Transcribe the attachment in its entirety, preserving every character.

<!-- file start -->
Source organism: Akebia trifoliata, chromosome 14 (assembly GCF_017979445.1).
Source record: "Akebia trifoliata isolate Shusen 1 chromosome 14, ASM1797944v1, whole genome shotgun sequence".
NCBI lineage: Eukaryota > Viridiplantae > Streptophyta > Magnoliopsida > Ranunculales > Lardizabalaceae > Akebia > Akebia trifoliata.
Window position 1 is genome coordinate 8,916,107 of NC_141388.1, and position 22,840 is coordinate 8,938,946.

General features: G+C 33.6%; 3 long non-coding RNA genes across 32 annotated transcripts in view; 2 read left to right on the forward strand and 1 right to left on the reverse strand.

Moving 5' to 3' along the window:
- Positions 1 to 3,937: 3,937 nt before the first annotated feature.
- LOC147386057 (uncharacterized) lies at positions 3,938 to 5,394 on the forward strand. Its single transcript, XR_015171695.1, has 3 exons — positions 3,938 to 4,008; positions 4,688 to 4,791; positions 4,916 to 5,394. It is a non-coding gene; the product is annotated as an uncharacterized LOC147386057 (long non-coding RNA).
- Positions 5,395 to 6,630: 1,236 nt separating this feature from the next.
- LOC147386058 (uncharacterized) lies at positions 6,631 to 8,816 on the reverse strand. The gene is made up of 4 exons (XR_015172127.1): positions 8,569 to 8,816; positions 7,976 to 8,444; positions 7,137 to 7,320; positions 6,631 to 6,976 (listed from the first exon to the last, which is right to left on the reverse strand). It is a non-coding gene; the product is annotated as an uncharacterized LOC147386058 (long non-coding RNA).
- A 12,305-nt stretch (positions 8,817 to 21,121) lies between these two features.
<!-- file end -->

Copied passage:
Source organism: Akebia trifoliata, chromosome 14 (assembly GCF_017979445.1).
Source record: "Akebia trifoliata isolate Shusen 1 chromosome 14, ASM1797944v1, whole genome shotgun sequence".
NCBI lineage: Eukaryota > Viridiplantae > Streptophyta > Magnoliopsida > Ranunculales > Lardizabalaceae > Akebia > Akebia trifoliata.
Window position 1 is genome coordinate 8,916,107 of NC_141388.1, and position 22,840 is coordinate 8,938,946.

General features: G+C 33.6%; 3 long non-coding RNA genes across 32 annotated transcripts in view; 2 read left to right on the forward strand and 1 right to left on the reverse strand.

Moving 5' to 3' along the window:
- Positions 1 to 3,937: 3,937 nt before the first annotated feature.
- LOC147386057 (uncharacterized) lies at positions 3,938 to 5,394 on the forward strand. Its single transcript, XR_015171695.1, has 3 exons — positions 3,938 to 4,008; positions 4,688 to 4,791; positions 4,916 to 5,394. It is a non-coding gene; the product is annotated as an uncharacterized LOC147386057 (long non-coding RNA).
- Positions 5,395 to 6,630: 1,236 nt separating this feature from the next.
- LOC147386058 (uncharacterized) lies at positions 6,631 to 8,816 on the reverse strand. The gene is made up of 4 exons (XR_015172127.1): positions 8,569 to 8,816; positions 7,976 to 8,444; positions 7,137 to 7,320; positions 6,631 to 6,976 (listed from the first exon to the last, which is right to left on the reverse strand). It is a non-coding gene; the product is annotated as an uncharacterized LOC147386058 (long non-coding RNA).
- A 12,305-nt stretch (positions 8,817 to 21,121) lies between these two features.